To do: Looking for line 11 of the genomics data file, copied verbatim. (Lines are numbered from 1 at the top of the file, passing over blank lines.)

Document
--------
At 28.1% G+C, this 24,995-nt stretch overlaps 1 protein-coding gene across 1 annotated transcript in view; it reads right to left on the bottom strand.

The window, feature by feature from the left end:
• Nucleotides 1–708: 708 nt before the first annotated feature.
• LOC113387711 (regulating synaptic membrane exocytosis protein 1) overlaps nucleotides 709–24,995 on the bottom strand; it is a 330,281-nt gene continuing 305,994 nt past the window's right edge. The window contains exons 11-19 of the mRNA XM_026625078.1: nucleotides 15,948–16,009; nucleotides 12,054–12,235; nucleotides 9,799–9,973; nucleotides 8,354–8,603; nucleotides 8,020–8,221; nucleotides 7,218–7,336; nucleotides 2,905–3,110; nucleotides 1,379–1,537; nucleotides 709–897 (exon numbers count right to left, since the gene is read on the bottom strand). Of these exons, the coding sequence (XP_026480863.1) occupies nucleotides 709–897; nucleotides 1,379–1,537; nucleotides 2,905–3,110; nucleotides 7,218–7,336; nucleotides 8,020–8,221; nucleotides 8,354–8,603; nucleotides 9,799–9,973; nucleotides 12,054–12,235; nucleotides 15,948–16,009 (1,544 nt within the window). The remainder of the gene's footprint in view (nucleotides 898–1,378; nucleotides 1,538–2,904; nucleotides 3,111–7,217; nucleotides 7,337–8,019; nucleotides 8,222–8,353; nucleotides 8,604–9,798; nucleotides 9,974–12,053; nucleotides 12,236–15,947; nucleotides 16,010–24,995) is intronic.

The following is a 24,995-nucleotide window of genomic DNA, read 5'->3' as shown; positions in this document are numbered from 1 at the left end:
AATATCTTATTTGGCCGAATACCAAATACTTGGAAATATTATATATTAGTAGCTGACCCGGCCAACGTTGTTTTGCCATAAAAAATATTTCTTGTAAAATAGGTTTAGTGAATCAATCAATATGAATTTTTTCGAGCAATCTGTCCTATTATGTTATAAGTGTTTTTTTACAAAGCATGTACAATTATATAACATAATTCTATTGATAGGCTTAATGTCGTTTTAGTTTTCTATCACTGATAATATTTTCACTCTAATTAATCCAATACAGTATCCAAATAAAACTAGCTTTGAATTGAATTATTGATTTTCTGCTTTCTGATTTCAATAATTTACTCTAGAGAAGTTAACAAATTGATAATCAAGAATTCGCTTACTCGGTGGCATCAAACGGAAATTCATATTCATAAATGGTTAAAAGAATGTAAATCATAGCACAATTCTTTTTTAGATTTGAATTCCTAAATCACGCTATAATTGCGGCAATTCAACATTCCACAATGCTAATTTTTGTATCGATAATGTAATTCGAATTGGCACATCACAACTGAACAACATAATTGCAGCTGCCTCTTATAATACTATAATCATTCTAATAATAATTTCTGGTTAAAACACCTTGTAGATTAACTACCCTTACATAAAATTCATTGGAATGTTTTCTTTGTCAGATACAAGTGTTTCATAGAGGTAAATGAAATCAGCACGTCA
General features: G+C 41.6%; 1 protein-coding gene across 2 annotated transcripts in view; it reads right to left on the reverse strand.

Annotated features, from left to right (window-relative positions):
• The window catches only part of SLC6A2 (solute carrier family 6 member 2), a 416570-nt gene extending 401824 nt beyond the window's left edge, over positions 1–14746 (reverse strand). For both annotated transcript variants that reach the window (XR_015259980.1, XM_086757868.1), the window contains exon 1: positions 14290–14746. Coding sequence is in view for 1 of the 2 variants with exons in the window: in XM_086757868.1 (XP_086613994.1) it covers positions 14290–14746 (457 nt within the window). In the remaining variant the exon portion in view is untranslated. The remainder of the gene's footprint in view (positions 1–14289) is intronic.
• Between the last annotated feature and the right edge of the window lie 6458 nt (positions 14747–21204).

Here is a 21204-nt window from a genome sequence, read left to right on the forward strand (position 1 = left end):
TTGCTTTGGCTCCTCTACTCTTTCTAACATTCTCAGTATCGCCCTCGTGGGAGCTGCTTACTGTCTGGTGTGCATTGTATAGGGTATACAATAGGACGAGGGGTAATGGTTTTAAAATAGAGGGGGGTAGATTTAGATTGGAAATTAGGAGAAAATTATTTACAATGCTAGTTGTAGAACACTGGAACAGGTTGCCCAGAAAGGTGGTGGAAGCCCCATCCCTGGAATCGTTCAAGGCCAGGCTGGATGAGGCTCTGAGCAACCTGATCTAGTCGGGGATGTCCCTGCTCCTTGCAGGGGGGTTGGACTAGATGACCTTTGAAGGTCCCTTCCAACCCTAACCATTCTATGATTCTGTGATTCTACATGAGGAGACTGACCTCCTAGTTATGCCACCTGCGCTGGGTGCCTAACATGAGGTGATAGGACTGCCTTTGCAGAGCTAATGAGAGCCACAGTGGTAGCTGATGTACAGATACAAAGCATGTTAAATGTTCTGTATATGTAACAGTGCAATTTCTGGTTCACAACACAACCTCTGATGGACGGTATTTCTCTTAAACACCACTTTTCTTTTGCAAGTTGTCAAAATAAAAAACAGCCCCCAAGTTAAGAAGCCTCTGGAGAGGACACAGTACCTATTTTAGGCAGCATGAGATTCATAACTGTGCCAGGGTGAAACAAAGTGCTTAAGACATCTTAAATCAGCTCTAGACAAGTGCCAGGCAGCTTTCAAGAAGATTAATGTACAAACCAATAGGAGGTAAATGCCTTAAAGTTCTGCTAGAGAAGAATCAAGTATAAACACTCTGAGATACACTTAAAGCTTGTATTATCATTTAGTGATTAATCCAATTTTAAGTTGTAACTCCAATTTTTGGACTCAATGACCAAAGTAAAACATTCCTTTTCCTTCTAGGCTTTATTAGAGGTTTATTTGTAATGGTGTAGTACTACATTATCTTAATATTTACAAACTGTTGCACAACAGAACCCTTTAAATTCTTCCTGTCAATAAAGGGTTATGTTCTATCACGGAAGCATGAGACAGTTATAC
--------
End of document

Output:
Here is a 21204-nt window from a genome sequence, read left to right on the forward strand (position 1 = left end):